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PeregrineFalconChicksBandedatUWOshkoshSince January 2011, peregrine falcons have called UW Oshkosh home.

The female, Deborah, has laid eggs each year in a nesting box built by the UW Oshkosh Buildings and Grounds crew and placed on top of Gruenhagen Conference Center in March 2011. Her mates have included Hondo and Tallon, but this year the male was only referred to as “the mystery man.”

On May 26, two hatchlings, one female and one male, were banded and named Bonnie and Clyde.

Watch the peregrine falcons banding video:


Banding is a way for experts to better understand the peregrine’s life history. It can tell us how long they live, how many young they produce and where they travel, and it can help with management of the population, said Greg Septon, the falcon researcher who banded the birds.

Peregrine falcons, weighing only 2 pounds as adults with a 3-foot wingspan, are the fastest birds on the planet striking their prey at speeds of more than 200 miles per hour. The falcons choose nesting locations atop tall buildings and hunt smaller birds, primarily pigeons.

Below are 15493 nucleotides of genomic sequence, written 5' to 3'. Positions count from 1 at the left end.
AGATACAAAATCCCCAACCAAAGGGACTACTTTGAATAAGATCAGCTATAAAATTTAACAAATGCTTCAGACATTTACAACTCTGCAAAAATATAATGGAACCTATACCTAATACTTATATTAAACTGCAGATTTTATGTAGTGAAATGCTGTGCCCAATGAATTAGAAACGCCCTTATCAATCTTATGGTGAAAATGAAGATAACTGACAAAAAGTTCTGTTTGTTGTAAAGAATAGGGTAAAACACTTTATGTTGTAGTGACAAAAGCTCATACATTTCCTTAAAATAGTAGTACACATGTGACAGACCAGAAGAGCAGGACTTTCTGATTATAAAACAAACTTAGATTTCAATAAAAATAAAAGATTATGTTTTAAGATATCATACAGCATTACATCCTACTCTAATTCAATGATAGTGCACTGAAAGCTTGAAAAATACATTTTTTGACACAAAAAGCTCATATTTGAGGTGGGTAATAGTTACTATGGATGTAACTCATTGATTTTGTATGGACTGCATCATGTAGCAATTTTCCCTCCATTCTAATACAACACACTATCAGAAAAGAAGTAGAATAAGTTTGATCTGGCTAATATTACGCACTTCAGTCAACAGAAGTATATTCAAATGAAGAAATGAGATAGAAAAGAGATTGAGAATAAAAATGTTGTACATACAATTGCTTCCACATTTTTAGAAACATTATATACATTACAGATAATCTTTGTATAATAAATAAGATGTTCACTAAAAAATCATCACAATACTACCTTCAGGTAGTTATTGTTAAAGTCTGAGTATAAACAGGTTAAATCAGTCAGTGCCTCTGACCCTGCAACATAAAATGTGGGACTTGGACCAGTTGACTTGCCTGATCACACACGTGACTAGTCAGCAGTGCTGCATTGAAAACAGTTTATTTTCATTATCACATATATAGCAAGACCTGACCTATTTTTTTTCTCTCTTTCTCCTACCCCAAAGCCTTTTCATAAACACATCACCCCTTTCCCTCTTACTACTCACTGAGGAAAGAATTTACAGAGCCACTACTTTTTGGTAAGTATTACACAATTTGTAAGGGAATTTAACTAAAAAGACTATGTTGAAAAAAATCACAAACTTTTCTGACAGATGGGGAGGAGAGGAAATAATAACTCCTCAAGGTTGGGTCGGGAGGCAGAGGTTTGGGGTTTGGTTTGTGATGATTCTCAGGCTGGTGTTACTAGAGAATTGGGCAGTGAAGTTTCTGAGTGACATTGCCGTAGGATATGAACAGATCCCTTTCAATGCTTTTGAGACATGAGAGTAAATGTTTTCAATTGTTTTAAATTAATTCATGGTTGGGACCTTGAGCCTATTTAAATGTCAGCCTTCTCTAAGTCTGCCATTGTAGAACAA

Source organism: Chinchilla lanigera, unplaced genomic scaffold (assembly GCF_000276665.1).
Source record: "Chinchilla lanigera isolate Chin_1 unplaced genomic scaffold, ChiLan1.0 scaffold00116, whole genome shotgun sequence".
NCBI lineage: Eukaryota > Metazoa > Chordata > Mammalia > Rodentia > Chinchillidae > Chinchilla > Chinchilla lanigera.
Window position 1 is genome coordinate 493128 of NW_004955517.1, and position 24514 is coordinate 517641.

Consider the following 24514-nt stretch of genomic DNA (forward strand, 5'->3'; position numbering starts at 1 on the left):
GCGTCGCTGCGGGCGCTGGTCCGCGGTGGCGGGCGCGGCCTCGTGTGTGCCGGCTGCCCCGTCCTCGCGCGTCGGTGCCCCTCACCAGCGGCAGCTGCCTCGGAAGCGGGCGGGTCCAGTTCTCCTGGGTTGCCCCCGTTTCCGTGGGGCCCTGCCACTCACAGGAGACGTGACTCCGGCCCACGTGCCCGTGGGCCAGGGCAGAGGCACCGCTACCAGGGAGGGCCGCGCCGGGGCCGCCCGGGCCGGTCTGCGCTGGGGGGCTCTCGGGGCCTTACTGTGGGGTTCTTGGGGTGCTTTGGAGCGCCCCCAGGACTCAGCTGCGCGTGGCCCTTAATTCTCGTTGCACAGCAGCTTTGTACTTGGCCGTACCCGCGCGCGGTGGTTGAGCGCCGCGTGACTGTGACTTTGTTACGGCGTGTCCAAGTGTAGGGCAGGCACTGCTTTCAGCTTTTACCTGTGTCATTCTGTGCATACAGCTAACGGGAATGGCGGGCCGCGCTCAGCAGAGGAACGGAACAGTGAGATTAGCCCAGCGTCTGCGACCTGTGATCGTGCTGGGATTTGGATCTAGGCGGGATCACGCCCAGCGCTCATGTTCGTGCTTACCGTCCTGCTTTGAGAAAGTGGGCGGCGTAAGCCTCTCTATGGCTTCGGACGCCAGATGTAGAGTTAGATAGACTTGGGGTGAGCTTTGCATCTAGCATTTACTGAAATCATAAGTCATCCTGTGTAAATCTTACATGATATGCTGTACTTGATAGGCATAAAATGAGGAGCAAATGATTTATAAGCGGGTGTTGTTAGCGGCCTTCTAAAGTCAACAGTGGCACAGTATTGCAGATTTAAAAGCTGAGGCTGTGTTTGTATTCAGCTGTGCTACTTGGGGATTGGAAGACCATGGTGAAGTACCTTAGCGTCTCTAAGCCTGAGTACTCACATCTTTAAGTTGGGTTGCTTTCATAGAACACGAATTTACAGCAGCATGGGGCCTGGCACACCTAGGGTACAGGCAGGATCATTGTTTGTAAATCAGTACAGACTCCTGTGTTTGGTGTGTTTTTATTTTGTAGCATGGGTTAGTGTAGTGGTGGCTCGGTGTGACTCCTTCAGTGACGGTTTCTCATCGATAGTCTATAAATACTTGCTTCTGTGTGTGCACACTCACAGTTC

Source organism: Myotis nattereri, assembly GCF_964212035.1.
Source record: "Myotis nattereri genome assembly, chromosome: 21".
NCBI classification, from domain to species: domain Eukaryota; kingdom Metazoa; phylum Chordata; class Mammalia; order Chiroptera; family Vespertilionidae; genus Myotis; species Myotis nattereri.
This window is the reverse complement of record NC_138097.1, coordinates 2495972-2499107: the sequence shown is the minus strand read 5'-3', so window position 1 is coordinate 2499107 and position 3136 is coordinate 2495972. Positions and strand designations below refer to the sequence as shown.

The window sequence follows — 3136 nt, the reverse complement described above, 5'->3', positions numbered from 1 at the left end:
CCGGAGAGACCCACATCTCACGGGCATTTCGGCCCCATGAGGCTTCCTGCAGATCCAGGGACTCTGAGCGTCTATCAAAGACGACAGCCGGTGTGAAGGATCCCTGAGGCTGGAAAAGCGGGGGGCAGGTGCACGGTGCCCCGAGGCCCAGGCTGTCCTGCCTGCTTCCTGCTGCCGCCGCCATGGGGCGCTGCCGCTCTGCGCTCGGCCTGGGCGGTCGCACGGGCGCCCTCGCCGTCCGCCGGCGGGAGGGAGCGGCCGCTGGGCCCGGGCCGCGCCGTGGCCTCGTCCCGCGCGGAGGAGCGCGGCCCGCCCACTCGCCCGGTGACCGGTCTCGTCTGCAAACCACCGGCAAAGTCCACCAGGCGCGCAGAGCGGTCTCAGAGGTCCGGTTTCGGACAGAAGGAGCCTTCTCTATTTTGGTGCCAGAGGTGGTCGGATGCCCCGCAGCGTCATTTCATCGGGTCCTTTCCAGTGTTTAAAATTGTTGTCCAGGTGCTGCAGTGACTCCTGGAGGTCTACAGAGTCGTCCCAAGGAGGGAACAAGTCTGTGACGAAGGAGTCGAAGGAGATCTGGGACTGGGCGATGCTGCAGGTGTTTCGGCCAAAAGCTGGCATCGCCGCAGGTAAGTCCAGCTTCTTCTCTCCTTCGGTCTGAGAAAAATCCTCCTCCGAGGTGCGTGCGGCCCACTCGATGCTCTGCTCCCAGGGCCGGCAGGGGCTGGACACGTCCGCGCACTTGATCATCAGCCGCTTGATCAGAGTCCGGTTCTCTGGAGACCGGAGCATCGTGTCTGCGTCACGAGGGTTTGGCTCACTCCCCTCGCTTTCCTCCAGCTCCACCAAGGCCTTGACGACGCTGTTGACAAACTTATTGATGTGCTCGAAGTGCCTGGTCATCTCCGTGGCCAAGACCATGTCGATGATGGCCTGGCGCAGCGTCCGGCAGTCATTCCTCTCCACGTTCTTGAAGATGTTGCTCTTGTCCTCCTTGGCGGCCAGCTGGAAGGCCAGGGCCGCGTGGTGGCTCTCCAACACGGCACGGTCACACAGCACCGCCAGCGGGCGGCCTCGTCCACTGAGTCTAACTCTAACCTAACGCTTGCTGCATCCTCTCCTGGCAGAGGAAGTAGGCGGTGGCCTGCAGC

In Wisconsin, nearly 60 peregrine falcon chicks will be banded from 31 nesting pairs, Septon said.

Bonnie’s tracking number is 03/H black over blue and Clyde’s tracking number is P/53 black over red. The falcons can be tracked through the Midwest Peregrine Society website.

Since 2011, nearly 12 chicks have hatched in the UW Oshkosh nesting box.

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